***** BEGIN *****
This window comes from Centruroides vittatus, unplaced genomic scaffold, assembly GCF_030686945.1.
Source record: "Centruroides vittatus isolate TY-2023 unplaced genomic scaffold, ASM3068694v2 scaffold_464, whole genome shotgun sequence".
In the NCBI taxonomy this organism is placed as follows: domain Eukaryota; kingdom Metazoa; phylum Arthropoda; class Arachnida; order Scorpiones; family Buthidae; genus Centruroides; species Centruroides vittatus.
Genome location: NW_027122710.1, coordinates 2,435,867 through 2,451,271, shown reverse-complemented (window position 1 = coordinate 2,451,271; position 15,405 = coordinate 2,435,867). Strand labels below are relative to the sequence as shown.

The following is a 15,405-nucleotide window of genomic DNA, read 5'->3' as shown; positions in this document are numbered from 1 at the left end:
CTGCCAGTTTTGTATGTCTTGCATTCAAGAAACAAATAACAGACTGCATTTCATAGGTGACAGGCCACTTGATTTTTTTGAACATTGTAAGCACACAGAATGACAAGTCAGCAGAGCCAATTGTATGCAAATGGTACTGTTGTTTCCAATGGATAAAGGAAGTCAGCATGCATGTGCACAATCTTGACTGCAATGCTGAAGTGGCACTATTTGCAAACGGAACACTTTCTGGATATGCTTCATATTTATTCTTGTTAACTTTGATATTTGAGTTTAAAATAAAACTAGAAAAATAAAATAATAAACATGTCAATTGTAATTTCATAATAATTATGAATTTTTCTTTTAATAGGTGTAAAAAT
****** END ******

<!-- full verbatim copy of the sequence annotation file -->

This window comes from Centruroides vittatus, unplaced genomic scaffold, assembly GCF_030686945.1.
Source record: "Centruroides vittatus isolate TY-2023 unplaced genomic scaffold, ASM3068694v2 scaffold_464, whole genome shotgun sequence".
In the NCBI taxonomy this organism is placed as follows: domain Eukaryota; kingdom Metazoa; phylum Arthropoda; class Arachnida; order Scorpiones; family Buthidae; genus Centruroides; species Centruroides vittatus.
Genome location: NW_027122710.1, coordinates 2,435,867 through 2,451,271, shown reverse-complemented (window position 1 = coordinate 2,451,271; position 15,405 = coordinate 2,435,867). Strand labels below are relative to the sequence as shown.

The following is a 15,405-nucleotide window of genomic DNA, read 5'->3' as shown; positions in this document are numbered from 1 at the left end:
CTGCCAGTTTTGTATGTCTTGCATTCAAGAAACAAATAACAGACTGCATTTCATAGGTGACAGGCCACTTGATTTTTTTGAACATTGTAAGCACACAGAATGACAAGTCAGCAGAGCCAATTGTATGCAAATGGTACTGTTGTTTCCAATGGATAAAGGAAGTCAGCATGCATGTGCACAATCTTGACTGCAATGCTGAAGTGGCACTATTTGCAAACGGAACACTTTCTGGATATGCTTCATATTTATTCTTGTTAACTTTGATATTTGAGTTTAAAATAAAACTAGAAAAATAAAATAATAAACATGTCAATTGTAATTTCATAATAATTATGAATTTTTCTTTTAATAGGTGTAAAAAT